On the bribery allegations in the ongoing elections case, so far the judges and Chief Justice have taken the high road and done the right thing. In a high profile case like this and in a country where corruption is rampant, it was expected that attempts will be made to compromise the judges. The whole idea of having five judges, not just three, was to reduce chance of corruption to zero. It also happens that the composition of this particular bench is such that it is impossible for it to be bribed.
The general public must trust the judges and allow them to deliberate freely, without any form of pressure or inducement, so that they can come up with a judgement that they believe is just in accordance with the facts and the applicable law. We as critics will, likewise, assess and evaluate their judgement based on facts and the law only.
There are several things at play in this saga. There are charlatans who want to profit from their corrupt political superiors by pretending that they have a pathway to bribing the judges. They get the money but never approach the judges and claim to have delivered the cash. The pretenders do harm to the judiciary by making others believe that they have bribed the judges and that judgement will be delivered for them. These are the more difficult ones to deal with because they operate in friendly territory where no one can report them to law enforcement.
Then there are deranged folks who think that they can succeed in and get away with approaching the judges improperly. A normal person would not make such an attempt given the kind of judges who are on the panel. It is not surprising that some individuals have landed in a lot of trouble for making such an attempt.
The inappropriate approach that is the subject of an ongoing ACB investigation must be understood in various ways. One, it could have been a genuine attempt to bribe the judges; two, it could have been an effort to swindle the superiors of money; three, both one and two; four, it could have been intended only to bring the court into disrepute.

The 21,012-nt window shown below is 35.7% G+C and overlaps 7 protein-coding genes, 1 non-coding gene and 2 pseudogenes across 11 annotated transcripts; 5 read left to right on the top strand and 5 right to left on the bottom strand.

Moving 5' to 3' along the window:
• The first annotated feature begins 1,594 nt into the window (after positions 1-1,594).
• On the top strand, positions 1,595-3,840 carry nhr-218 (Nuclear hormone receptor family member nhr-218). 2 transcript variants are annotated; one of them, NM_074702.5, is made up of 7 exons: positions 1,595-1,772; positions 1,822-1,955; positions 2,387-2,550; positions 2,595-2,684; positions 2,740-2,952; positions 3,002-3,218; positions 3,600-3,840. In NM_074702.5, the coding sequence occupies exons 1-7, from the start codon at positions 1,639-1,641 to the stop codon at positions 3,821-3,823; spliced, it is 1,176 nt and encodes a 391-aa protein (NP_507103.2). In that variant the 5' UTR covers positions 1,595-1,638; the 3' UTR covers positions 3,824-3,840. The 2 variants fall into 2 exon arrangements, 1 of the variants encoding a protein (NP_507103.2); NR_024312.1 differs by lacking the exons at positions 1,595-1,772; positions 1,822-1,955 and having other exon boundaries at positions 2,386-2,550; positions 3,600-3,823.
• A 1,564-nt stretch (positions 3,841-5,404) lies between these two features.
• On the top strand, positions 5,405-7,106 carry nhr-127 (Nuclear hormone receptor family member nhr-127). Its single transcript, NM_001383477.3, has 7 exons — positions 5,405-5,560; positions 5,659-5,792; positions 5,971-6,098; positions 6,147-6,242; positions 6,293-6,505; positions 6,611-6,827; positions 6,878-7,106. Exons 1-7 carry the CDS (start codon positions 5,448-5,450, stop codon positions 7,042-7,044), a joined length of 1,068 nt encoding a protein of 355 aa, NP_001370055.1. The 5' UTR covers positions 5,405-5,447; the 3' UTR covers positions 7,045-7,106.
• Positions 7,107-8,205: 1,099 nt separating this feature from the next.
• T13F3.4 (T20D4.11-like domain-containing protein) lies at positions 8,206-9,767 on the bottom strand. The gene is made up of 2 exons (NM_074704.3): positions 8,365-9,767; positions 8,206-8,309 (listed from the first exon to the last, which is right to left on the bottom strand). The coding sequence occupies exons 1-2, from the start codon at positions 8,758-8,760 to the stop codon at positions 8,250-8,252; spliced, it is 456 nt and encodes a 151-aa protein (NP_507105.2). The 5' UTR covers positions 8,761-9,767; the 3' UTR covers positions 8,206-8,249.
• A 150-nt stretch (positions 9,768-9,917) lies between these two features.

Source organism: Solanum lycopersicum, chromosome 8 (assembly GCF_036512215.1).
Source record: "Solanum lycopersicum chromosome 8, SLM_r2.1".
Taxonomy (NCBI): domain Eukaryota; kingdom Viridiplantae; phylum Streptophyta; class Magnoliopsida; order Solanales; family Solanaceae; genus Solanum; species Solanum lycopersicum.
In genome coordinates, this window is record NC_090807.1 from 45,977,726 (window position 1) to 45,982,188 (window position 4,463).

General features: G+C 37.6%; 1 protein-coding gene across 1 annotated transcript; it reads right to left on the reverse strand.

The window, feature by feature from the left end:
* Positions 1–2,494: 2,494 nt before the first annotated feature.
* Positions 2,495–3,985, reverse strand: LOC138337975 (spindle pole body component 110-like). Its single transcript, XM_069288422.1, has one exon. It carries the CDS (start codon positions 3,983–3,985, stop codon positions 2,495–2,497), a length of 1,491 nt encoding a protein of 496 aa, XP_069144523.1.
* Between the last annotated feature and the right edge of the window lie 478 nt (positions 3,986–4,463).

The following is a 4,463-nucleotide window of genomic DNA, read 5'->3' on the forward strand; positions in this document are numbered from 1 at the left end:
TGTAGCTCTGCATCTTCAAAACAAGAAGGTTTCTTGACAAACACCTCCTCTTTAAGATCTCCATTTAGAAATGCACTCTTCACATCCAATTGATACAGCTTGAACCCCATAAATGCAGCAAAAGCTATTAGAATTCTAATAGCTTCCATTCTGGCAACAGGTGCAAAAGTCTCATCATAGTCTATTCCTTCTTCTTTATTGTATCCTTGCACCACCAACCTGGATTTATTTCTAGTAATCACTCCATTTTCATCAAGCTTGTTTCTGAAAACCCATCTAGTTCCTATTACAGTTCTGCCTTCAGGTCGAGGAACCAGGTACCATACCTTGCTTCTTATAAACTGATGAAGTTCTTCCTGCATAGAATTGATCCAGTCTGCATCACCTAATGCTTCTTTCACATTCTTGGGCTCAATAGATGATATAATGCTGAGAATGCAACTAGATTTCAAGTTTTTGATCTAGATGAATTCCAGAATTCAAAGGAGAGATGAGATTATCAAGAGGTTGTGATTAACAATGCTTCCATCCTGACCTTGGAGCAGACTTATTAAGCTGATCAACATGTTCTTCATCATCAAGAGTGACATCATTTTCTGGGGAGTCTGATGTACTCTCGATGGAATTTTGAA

As to the fourth, imagine the judge(s) who was (were) approached said yes, and a load of the billion kwacha was delivered and detectives tipped, it was going to be very easy to catch the judge(s) in the action. That would have entirely compromised the bench and the judiciary as a whole. It certainly would have meant that the current bench recuses itself. What would follow are endless recriminations and possibly no more elections case as the political shenanigans dominate the play.
The judges made the right decision in accordance with their own personal beliefs and values but also with their constitutional and professional ethical obligations.
They must continue to deliberate and to write the judgement, which they must deliver in February as they promised. I hope they also ignore the sensationalization of the allegations by party functionaries on social media and focus on the task at hand. Party functionaries have latched on to the bribery allegation and added their own allegations. The public is advised to hold on to facts and not endorse misinformation. There are only three known facts so far: there was an attempt to bribe the judges; the judges rejected the approach; and the judges reported to the Chief Justice who in turn reported to the ACB. No names of suspects have been revealed.
In this, Matemba has been correct not to act on the spur of the moment and effect immediate arrests. He needs to carry out the investigation in a way that doesn’t disruptive the judges from completing their task. I would even suggest that he waits until judgement is delivered. As the judges are the main witnesses in the bribery case, there is no need to disrupt their work at this stage. He must keep the suspects’ names to himself for now but continue with the investigation. There can be no side show in the lead up to judgement.
Matemba is also correct to say that the bribery complaint is against individuals and not a party. It’s hard to prove that connection in a court of law. He merely needs to prove the offence against individuals. Parties cannot be charged with criminal offenses of this kind.
Last point – there are only two mutually exclusive options the court has in the elections case: the one is to uphold the petition, which effectively means nullification of the presidential election; and the other to dismiss the petition, which means upholding the election.
The inappropriate approach doesn’t reduce the two options to one. For instance, if it turns out that the bribery was offered to benefit a particular party and candidate, it does not follow that judges will now find against that party or candidate if the facts and law support the case of that party or candidate. I therefore suggest that people banish the thought that the bribery allegation is determinative of how the judgement will go. It is a distraction, and the judges will strike it out of their minds in their deliberations.
Observations by Professor Danwood M Chirwa